She’s more of a dog person, but it was her idea
to come to the cat show. Neither of us
had ever been to one. Her favorites
are the huge Maine coons, which are basically dogs anyways.
They frighten me a little, but so does she.
I pet her hairand listen to her purr,
knowing she could take a swipe at me at any time
as we walk up and down the convention center
between the rows of tables covered with cages and cat carriers,
some simple and some insanely elaborate,
plastered with glamor shots and awards ribbons
and here and there a homemade sign announcing
KITTENS 4 SALE
It’s been nine months since my friend’s cat disappeared.
The other one wasted away and a few months later
she had to be put down. Poor little bag of bones,
I loved that kitty. She hasn’t gotten another cat.
I fantasize about showing up to her house
with a new kitten in tow., the way a friend of mine did
years ago when my cat died. I hadn’t thought I was ready
but there she was, with this little orange ball of fluff
peering out of her coat.
Why do we keep getting attached to things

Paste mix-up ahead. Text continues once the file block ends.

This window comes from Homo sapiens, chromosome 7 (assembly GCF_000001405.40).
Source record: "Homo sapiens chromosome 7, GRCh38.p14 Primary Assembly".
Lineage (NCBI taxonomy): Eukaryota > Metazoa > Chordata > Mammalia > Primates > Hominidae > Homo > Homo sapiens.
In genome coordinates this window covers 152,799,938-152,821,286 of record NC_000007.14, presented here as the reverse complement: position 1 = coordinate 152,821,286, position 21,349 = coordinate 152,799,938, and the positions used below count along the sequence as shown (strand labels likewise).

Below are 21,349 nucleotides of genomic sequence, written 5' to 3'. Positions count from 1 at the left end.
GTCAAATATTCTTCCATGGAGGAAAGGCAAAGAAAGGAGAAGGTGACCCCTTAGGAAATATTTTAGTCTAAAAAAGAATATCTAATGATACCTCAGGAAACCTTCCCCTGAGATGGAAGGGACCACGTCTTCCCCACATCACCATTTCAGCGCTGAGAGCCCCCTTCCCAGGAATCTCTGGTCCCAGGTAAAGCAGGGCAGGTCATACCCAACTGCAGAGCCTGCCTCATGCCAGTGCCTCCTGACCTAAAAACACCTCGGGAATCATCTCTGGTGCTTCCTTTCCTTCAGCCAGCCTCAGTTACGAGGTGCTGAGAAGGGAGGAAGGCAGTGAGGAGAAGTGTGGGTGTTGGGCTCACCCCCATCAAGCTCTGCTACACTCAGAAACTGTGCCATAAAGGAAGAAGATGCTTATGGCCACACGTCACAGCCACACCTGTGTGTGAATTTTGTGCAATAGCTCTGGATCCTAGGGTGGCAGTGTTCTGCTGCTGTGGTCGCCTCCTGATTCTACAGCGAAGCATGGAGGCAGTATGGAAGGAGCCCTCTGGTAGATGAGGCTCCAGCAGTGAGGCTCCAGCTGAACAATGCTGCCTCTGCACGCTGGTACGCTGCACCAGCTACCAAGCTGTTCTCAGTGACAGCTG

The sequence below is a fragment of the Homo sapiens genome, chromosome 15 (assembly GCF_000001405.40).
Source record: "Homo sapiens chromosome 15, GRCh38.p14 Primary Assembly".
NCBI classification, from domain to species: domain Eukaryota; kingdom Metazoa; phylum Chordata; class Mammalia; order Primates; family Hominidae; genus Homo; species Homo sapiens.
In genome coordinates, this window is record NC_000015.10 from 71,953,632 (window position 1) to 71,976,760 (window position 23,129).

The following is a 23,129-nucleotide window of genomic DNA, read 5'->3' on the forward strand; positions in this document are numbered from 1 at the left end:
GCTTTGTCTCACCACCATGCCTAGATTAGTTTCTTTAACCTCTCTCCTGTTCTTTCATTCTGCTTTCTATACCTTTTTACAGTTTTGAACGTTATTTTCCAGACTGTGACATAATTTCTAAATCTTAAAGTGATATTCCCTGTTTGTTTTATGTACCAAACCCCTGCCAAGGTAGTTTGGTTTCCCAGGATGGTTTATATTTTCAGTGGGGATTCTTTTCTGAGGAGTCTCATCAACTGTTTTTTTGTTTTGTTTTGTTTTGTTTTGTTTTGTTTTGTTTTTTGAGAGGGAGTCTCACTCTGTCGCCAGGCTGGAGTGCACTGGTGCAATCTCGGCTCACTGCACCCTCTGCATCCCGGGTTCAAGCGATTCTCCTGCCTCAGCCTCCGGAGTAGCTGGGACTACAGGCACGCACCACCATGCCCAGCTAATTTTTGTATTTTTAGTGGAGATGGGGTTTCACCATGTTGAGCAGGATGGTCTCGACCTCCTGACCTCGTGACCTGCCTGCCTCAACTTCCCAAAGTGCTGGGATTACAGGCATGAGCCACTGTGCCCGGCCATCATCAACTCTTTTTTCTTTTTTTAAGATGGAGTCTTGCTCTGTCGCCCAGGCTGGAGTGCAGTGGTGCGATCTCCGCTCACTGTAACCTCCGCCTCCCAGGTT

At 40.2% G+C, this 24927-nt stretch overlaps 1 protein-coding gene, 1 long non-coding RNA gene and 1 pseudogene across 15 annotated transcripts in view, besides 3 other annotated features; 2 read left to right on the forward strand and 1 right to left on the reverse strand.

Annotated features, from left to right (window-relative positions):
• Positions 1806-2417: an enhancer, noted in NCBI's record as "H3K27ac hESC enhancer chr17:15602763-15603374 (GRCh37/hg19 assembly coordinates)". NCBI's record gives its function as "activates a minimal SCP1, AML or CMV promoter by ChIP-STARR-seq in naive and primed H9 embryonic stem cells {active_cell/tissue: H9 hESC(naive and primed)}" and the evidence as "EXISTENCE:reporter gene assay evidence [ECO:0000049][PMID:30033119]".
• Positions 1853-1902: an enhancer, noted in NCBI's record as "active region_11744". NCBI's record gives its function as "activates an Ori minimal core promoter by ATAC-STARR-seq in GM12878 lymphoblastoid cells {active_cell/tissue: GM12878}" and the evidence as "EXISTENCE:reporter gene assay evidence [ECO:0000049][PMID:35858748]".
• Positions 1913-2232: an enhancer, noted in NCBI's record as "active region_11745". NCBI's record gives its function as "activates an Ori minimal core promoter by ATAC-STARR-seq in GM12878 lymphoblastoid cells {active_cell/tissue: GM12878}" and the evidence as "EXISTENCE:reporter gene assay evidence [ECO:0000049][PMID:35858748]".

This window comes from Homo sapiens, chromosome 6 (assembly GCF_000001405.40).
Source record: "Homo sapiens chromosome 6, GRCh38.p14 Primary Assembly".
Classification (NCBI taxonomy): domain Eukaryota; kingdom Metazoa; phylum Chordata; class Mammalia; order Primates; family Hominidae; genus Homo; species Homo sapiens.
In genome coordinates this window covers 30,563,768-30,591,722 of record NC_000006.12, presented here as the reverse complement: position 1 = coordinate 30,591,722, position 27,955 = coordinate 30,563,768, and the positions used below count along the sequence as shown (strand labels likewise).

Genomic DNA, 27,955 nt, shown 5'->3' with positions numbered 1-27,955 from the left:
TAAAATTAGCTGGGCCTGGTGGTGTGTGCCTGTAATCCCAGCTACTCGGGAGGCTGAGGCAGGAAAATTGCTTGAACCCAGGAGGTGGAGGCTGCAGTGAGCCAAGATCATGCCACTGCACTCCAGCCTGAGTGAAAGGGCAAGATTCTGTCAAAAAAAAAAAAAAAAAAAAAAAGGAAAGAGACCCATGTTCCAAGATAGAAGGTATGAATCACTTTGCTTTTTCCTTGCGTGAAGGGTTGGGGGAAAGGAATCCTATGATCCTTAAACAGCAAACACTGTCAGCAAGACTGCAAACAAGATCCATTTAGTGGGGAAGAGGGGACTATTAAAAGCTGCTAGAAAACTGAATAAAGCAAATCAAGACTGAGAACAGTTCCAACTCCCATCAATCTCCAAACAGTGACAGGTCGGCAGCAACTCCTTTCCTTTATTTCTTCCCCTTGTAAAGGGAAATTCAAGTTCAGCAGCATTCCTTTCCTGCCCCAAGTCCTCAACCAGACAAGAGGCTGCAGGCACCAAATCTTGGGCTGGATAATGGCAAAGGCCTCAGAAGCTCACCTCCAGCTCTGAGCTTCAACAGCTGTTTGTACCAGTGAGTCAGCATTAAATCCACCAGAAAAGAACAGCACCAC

we know are going to leave us?
I am a scratching post, a litter box.
My new companion and I stroll past the booths
with the pet photographer, the pet psychic, the vendors
selling feathers on sticks and felt bats. We laugh
at the ladies wrapped in head to toe leopard print,
at the girls wearing cat ears, at the guy in the shiny track suit
covered copper tigers. She picks out a carrot
stuffed with catnip
for my furry boy, so he won’t be too upset
that I cheated on him.
We watch the judges bestow the ratings,
baffled at why some cats are deemed more worthy
than others, the rules seem arbitrary and arcane.
I’m not going to grow attached to this person,
I tell myself. I am a cat.
Fickle, selfish, difficult to please.
And why not? Look at all these Ragdolls and Selkirk Rexes,
all these California Spangles and Aphrodite Giants.
They don’t need anyone, yet they are still lavished
with affection, groomed to within an inch of their lives,
worshipped like whiskered deities.
Of course, who can tell if they’re happy? They all look
slightly peeved. They all look like cats.
I glance over at her.
I’m not going to fall for you, I think, and she smiles
and without meaning to or wanting to,
against my feline nature,
without giving it a single thought
I smile back.